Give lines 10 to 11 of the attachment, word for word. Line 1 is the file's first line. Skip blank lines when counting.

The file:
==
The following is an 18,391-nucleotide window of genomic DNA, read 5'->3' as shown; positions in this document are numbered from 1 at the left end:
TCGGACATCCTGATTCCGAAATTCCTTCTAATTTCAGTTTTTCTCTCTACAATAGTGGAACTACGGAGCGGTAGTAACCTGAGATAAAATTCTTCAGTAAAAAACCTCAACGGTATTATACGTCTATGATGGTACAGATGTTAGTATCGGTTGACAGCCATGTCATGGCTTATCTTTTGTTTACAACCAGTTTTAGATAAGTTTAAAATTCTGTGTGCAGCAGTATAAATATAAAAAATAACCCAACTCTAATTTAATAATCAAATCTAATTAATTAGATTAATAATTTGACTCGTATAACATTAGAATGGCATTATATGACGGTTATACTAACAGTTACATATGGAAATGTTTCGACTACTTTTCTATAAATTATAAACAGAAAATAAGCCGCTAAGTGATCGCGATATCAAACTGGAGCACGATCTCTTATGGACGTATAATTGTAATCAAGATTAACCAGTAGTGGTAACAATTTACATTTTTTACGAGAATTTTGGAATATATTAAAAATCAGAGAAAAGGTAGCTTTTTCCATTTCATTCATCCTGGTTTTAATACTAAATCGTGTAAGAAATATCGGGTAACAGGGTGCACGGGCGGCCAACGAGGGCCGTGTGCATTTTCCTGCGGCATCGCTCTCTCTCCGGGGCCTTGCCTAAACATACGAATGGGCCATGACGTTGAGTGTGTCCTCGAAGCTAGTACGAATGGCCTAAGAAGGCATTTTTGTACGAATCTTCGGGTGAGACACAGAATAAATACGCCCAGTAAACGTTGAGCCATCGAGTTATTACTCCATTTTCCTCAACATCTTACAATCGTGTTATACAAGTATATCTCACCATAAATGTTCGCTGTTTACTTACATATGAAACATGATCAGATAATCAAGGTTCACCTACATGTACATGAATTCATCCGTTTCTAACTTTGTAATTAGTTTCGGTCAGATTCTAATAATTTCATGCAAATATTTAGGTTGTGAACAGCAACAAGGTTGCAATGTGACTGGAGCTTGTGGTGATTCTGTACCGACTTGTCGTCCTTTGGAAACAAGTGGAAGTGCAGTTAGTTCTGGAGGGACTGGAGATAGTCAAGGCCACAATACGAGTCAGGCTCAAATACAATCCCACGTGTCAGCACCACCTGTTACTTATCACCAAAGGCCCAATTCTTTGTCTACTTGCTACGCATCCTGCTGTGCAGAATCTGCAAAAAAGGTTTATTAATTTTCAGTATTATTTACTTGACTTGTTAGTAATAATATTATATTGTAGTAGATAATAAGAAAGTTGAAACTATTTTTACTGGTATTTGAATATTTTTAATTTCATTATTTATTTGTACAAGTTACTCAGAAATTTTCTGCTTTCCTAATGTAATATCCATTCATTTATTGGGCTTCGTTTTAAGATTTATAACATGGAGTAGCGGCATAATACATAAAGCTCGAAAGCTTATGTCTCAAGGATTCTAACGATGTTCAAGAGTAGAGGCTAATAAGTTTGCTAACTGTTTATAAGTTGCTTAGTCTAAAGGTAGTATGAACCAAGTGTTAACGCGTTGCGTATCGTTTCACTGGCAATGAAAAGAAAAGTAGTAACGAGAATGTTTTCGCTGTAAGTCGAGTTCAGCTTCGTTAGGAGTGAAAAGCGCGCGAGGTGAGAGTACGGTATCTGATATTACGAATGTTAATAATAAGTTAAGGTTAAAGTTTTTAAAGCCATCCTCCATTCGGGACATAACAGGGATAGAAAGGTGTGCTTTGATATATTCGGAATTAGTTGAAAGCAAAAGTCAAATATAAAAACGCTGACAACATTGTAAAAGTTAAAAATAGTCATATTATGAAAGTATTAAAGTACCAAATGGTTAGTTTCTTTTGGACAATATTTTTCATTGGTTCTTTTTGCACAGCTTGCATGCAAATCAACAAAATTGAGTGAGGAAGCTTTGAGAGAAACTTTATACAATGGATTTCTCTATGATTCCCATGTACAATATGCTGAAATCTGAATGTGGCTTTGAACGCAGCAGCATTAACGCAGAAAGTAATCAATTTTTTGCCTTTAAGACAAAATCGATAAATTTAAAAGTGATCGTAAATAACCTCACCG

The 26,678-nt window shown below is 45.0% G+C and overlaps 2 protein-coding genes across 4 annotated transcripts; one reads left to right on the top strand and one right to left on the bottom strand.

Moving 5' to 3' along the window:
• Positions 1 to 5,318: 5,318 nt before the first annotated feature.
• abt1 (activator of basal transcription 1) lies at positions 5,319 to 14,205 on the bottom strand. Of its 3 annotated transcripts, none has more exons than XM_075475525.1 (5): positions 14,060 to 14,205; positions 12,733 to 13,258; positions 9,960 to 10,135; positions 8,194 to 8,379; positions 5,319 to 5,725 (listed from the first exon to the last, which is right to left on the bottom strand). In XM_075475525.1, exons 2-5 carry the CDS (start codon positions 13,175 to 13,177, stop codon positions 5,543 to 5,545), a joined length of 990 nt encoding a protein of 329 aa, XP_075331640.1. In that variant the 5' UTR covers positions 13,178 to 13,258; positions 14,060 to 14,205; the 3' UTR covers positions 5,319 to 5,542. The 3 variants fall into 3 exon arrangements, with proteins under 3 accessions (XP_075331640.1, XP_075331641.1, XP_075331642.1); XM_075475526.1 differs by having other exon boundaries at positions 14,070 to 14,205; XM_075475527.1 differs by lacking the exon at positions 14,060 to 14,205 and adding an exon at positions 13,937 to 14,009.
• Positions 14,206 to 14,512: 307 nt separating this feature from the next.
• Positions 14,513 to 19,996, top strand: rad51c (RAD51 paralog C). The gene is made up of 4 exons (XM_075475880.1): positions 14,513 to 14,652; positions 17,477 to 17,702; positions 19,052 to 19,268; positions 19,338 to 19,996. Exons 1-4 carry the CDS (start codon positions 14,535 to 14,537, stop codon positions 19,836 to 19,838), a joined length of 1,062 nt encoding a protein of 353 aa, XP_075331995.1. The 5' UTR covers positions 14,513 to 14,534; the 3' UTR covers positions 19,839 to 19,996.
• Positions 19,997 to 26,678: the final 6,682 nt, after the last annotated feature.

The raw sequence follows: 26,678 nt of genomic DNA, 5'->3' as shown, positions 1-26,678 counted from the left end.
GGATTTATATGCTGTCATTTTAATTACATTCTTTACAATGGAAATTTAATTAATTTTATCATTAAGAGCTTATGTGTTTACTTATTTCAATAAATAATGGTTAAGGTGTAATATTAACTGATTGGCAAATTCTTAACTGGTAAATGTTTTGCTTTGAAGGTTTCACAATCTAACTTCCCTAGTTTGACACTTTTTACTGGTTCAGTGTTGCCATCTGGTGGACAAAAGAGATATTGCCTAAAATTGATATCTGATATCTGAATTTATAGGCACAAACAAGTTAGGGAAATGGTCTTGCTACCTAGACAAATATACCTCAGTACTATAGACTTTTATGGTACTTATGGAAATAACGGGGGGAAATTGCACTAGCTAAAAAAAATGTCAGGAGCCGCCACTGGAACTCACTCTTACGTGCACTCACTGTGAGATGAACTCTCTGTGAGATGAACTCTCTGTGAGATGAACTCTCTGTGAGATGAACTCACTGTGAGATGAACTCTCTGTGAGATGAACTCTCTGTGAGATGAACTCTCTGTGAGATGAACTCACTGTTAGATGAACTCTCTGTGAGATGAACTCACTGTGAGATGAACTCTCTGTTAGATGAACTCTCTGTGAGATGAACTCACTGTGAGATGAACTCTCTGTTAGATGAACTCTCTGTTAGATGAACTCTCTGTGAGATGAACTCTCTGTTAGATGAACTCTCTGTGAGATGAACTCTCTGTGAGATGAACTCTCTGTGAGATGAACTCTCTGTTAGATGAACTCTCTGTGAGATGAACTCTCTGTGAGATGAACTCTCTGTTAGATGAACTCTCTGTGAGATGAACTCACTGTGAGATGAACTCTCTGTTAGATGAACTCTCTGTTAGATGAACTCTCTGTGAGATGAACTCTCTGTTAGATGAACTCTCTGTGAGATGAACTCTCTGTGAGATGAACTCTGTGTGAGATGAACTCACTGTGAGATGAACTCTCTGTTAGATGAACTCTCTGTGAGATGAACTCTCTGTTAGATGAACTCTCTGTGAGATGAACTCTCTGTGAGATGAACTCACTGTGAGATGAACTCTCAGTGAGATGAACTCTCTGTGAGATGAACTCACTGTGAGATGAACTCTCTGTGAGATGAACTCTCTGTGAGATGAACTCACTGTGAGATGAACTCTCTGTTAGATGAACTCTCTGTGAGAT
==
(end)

The raw sequence follows: 26,678 nt of genomic DNA, 5'->3' as shown, positions 1-26,678 counted from the left end.
GGATTTATATGCTGTCATTTTAATTACATTCTTTACAATGGAAATTTAATTAATTTTATCATTAAGAGCTTATGTGTTTACTTATTTCAATAAATAATGGTTAAGGTGTAATATTAACTGATTGGCAAATTCTTAACTGGTAAATGTTTTGCTTTGAAGGTTTCACAATCTAACTTCCCTAGTTTGACACTTTTTACTGGTTCAGTGTTGCCATCTGGTGGACAAAAGAGATATTGCCTAAAATTGATATCTGATATCTGAATTTATAGGCACAAACAAGTTAGGGAAATGGTCTTGCTACCTAGACAAATATACCTCAGTACTATAGACTTTTATGGTACTTATGGAAATAACGGGGGGAAATTGCACTAGCTAAAAAAAATGTCAGGAGCCGCCACTGGAACTCACTCTTACGTGCACTCACTGTGAGATGAACTCTCTGTGAGATGAACTCTCTGTGAGATGAACTCTCTGTGAGATGAACTCACTGTGAGATGAACTCTCTGTGAGATGAACTCTCTGTGAGATGAACTCTCTGTGAGATGAACTCACTGTTAGATGAACTCTCTGTGAGATGAACTCACTGTGAGATGAACTCTCTGTTAGATGAACTCTCTGTGAGATGAACTCACTGTGAGATGAACTCTCTGTTAGATGAACTCTCTGTTAGATGAACTCTCTGTGAGATGAACTCTCTGTTAGATGAACTCTCTGTGAGATGAACTCTCTGTGAGATGAACTCTCTGTGAGATGAACTCTCTGTTAGATGAACTCTCTGTGAGATGAACTCTCTGTGAGATGAACTCTCTGTTAGATGAACTCTCTGTGAGATGAACTCACTGTGAGATGAACTCTCTGTTAGATGAACTCTCTGTTAGATGAACTCTCTGTGAGATGAACTCTCTGTTAGATGAACTCTCTGTGAGATGAACTCTCTGTGAGATGAACTCTGTGTGAGATGAACTCACTGTGAGATGAACTCTCTGTTAGATGAACTCTCTGTGAGATGAACTCTCTGTTAGATGAACTCTCTGTGAGATGAACTCTCTGTGAGATGAACTCACTGTGAGATGAACTCTCAGTGAGATGAACTCTCTGTGAGATGAACTCACTGTGAGATGAACTCTCTGTGAGATGAACTCTCTGTGAGATGAACTCACTGTGAGATGAACTCTCTGTTAGATGAACTCTCTGTGAGAT